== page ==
Senate resolution raises tuition questions

Recent proposal by Student Government attempts to put temporary cap on tuition.

Student Body President Nick Creamer addresses Student Senate. Senate recently added a tuition cap for next year to its “One Stop Shop” bill. Photo by Keisuke Yoshimura/The Dakota Student.

Rising tuition cost is a much debated topic throughout the country. UND is not an exception as Student Senate recently passed a resolution tying tuition in with the “One-Stop Shop” proposal, to get the tuition increase at UND frozen for one year.

The Student Government executive team put the resolution together for the One-Stop Shop and decided to tie in tuition after spending a lot of time behind the scenes this past summer working to see what it could do to help students with the high price tag of college.

“We got input from the executive team, a legislator and someone on the State Board of Higher Education and received no negative feedback,” Student Body President Nick Creamer said. “We knew it would be a tough sell to the university, and we wanted to do it in the most appropriate way.

“We kept it a secret within the executive team so the administration didn’t hear it through the grapevine until all the members were on board with it.”

The original resolution asked for a five- year freeze of a 3.72 percent increase on tuition per year, something the administration said it would not even discuss. It was eventually dropped down to a one-year freeze on a 3.72 percent increase in tuition.

“They were open to a conversation about tuition,” Creamer said. “But they didn’t want it tied to an obligation.”

Tuition increases

Over the past 10 years, tuition at UND has increased at four times the rate of inflation, something that Creamer said really hit home to the administration.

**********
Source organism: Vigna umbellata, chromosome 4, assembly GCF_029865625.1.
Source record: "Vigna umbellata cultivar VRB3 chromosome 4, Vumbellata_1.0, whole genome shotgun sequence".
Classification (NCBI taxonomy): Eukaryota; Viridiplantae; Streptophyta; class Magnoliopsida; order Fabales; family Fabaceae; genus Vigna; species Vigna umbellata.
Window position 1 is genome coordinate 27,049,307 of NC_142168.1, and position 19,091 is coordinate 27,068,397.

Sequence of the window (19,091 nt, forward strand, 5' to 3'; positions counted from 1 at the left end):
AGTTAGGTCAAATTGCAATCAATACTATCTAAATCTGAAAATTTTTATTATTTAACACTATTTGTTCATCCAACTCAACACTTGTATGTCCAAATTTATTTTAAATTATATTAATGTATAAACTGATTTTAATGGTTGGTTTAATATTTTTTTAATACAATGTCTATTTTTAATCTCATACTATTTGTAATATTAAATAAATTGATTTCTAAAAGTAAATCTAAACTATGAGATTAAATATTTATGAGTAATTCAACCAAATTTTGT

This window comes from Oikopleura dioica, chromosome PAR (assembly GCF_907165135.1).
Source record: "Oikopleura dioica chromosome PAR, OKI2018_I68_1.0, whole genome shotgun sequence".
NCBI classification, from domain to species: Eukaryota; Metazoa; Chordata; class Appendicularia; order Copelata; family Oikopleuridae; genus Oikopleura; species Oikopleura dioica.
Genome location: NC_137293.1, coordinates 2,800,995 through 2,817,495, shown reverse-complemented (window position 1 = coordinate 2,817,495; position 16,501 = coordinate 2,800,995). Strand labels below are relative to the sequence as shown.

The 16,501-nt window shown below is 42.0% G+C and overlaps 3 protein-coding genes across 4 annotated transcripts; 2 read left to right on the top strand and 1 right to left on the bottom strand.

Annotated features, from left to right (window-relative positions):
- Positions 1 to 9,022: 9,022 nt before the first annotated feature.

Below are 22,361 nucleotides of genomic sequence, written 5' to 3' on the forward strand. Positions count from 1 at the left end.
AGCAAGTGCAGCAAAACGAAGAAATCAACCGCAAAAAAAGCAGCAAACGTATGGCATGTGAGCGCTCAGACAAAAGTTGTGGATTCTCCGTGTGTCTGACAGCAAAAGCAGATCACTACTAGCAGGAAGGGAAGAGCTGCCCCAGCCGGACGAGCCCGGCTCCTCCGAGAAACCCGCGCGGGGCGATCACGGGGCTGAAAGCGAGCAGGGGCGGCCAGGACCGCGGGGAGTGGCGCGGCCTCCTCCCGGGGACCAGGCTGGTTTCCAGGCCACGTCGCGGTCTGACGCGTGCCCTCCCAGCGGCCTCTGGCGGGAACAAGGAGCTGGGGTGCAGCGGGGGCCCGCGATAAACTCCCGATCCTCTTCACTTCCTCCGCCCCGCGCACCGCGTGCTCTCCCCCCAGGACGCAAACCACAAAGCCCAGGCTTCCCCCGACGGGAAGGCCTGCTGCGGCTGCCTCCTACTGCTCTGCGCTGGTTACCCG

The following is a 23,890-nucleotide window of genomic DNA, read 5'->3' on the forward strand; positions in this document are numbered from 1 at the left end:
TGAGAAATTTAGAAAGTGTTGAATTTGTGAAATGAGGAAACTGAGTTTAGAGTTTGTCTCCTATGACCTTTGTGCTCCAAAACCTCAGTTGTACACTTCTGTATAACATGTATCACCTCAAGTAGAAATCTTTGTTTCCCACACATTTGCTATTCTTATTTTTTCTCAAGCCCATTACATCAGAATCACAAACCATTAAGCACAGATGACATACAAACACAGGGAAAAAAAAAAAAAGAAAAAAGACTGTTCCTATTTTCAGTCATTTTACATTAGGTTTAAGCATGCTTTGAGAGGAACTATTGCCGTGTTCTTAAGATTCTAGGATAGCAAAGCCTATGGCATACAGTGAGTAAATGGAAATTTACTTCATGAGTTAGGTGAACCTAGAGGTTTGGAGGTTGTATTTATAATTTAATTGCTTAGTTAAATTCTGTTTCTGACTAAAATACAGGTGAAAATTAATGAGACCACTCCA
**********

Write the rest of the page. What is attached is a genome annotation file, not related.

Inflation has increased 25.6% in the past 10 years compared to 101% for tuition. For the 2002-03 school year, a North Dakota resident would have paid $2,954 for tuition. For the 2012-13 school year, that same resident would have paid $5,938.

“UND is absolutely conscious of student concern and share in student concern about affordability,” Vice President of Operations and Finance Alice Brekke said.

But Brekke made it clear that it is not in UND’s power to set the tuition rate increase each year, it is done by the State Board of Higher Education.

At the SBHE meeting in May, UND asked and was approved for a 4.9% increase on tuition for the 2014-15 school year.

But at the May 23 meeting, the board decided to reverse its decision and only allow for a 3.72% increase. Based on an estimated 3% inflation rate, this will leave the university approximately $3.3 million short in revenue.

“That is a high estimate for the rate of inflation, it is usually under half of that,” Creamer said.

A less than 3% rate of inflation coupled with a performance incentive fund from the Board of Higher Education could cover the estimated shortfall.

Next steps

Although senate passed the resolution, the final decision on whether it will go into effect lies with President Robert Kelley.

In a letter to Creamer, Vice President Lexi Hanson and the student senators, Kelley said, “the request for a tuition cap is something that neither Student Senate nor the University has the authority to enact on our own. The authority over tuition rates lies with the State Board of Higher Education (SBHE) … In the absence of all those considerations, we simply cannot support the Student Senate’s request.”

Kelley added, “… we are now exploring alternative ways to accomplish this goal without using the McCannel fees.”

Although the university won’t support the resolution, Creamer and Hanson submitted the request for the resolution to be put on the agenda for the next SBHE meeting on Nov. 21 and will be at the meeting to voice their thoughts on the resolution.

In the mean time, Brekke said the university will continue to work toward efficiency in operations and cost for students.

“In higher education, whether at the state of federal level, it is a very highly regulated environment,” Brekke said. “There are a lot of laws and regulations, more today than there ever have been previously. Compliance and how to meet the needs of our students is an on-going discussion.”

Megan Hoffman is a staff writer for The Dakota Student. She can be reached at [email protected].